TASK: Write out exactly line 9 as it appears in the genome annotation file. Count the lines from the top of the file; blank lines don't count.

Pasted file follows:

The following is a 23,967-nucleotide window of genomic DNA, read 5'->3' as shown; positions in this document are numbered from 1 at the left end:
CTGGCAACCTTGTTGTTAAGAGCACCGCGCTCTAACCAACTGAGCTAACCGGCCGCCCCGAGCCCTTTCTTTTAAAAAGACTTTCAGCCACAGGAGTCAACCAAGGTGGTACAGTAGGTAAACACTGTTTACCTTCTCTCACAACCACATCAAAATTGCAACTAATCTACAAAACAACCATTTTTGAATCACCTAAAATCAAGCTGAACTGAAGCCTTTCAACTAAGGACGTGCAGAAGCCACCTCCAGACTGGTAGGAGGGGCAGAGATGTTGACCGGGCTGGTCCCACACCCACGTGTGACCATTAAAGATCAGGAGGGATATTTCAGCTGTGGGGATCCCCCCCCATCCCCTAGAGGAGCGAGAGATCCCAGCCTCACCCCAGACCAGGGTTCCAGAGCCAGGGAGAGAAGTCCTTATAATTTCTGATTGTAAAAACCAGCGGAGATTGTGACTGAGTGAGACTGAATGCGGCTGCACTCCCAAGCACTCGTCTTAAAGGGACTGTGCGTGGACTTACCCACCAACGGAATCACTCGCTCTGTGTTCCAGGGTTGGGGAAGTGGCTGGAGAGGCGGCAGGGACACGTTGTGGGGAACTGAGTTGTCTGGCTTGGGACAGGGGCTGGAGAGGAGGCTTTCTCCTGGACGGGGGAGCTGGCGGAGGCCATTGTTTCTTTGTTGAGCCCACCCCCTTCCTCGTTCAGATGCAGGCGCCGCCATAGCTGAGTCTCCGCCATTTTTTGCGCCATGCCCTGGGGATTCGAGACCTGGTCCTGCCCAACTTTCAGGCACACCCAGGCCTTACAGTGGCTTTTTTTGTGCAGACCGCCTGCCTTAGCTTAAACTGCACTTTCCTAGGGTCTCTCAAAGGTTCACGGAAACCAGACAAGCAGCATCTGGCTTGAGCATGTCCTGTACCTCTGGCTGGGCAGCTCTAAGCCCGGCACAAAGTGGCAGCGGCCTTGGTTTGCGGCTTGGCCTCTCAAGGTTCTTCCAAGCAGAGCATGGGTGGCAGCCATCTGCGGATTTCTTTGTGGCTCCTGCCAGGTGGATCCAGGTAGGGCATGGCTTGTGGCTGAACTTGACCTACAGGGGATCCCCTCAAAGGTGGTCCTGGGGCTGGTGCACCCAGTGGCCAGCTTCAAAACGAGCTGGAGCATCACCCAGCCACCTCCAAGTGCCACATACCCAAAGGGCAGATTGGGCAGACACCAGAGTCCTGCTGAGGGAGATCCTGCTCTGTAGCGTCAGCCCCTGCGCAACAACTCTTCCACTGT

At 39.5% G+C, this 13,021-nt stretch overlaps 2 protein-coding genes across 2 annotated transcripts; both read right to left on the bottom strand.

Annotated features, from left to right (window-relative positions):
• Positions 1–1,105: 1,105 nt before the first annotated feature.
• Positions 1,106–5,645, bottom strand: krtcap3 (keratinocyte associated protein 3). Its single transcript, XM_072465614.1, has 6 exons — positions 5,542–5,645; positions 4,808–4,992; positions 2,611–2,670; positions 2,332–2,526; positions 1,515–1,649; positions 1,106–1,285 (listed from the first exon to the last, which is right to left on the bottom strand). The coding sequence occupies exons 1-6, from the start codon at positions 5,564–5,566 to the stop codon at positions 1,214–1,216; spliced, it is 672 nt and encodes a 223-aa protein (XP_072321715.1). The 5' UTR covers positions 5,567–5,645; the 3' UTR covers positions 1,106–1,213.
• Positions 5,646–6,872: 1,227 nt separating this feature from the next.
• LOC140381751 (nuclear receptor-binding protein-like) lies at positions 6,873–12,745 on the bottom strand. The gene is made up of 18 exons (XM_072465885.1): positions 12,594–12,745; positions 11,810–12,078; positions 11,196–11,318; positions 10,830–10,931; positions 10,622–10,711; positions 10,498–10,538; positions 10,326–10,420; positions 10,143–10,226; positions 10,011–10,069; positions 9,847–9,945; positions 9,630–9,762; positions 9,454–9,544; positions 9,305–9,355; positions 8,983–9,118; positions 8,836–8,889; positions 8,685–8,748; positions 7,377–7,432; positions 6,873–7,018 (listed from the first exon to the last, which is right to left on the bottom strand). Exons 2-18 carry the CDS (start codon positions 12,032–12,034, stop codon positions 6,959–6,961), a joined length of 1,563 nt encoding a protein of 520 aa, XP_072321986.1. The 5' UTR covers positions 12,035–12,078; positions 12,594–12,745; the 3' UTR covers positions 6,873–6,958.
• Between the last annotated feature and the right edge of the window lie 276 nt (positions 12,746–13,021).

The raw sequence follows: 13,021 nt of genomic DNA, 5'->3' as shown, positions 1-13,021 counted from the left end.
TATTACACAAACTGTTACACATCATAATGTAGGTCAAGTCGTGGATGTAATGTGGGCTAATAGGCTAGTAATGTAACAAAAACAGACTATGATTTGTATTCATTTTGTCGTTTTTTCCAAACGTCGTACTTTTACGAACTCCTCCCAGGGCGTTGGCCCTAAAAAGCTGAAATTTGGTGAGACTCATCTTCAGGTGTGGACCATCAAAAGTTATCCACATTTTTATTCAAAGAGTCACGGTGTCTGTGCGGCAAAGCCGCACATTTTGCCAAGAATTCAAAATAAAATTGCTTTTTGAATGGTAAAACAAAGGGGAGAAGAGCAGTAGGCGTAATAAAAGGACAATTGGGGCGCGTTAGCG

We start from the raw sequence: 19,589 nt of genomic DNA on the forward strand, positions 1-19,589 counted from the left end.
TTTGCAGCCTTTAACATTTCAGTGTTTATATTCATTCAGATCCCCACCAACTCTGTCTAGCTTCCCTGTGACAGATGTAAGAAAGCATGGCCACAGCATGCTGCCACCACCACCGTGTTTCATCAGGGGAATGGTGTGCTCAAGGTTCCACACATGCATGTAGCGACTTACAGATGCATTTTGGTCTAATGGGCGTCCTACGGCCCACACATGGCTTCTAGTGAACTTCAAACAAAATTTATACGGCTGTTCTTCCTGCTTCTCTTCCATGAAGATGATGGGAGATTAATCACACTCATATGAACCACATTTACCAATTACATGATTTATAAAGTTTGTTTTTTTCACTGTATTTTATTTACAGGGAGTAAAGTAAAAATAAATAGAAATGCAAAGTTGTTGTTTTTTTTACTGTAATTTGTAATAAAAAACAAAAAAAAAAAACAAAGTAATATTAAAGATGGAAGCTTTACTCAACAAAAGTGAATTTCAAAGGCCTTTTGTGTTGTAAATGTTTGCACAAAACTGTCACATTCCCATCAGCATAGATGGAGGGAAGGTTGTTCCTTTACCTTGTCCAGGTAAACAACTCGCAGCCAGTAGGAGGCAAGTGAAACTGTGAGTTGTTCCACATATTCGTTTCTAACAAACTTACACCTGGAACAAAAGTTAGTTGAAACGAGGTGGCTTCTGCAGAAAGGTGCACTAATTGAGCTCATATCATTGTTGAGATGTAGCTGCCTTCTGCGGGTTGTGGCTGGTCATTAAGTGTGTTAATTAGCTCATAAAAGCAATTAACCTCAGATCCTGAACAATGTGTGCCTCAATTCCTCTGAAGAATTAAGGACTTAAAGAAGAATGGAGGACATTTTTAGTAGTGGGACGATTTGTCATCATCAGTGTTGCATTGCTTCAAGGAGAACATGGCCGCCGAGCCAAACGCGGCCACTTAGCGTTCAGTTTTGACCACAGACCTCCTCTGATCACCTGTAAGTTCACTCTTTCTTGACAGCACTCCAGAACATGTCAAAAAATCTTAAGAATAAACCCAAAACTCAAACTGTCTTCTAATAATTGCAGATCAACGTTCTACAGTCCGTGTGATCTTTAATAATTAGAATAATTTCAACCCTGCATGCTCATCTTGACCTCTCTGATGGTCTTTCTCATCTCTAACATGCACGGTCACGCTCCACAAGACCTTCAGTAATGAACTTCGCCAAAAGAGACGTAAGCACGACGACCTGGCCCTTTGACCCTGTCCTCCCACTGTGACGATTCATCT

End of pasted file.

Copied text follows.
• Between the last annotated feature and the right edge of the window lie 276 nt (positions 12,746–13,021).